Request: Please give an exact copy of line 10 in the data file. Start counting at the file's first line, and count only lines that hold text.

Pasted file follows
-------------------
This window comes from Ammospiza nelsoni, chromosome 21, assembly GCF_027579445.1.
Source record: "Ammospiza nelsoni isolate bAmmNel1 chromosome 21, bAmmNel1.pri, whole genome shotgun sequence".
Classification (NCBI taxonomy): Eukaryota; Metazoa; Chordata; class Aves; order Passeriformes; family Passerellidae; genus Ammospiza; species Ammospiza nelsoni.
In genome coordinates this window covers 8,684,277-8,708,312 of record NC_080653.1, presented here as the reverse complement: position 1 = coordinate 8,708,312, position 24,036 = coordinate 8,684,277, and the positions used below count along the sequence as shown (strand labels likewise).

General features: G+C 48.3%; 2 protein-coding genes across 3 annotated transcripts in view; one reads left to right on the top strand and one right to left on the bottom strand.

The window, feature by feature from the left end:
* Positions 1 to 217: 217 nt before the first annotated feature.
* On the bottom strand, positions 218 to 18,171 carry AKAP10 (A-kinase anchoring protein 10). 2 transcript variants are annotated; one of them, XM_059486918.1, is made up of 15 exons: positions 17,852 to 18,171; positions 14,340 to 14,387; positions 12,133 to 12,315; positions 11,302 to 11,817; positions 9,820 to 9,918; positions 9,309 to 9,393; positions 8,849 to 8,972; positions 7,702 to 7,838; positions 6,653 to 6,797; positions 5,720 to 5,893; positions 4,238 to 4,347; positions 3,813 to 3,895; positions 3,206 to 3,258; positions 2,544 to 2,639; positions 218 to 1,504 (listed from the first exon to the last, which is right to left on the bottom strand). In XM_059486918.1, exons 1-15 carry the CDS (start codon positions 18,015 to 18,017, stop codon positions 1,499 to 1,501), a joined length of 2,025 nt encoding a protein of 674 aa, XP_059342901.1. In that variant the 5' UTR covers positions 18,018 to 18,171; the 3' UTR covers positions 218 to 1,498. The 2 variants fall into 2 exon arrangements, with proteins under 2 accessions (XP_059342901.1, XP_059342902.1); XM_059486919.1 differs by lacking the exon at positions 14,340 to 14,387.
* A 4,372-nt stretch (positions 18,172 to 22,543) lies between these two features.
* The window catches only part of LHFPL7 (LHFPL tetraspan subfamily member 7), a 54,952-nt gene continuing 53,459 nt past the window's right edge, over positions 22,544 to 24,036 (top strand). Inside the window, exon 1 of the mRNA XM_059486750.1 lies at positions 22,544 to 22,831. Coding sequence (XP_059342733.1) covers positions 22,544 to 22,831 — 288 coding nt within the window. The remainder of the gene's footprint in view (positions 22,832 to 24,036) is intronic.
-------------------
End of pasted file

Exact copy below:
* The window catches only part of LHFPL7 (LHFPL tetraspan subfamily member 7), a 54,952-nt gene continuing 53,459 nt past the window's right edge, over positions 22,544 to 24,036 (top strand). Inside the window, exon 1 of the mRNA XM_059486750.1 lies at positions 22,544 to 22,831. Coding sequence (XP_059342733.1) covers positions 22,544 to 22,831 — 288 coding nt within the window. The remainder of the gene's footprint in view (positions 22,832 to 24,036) is intronic.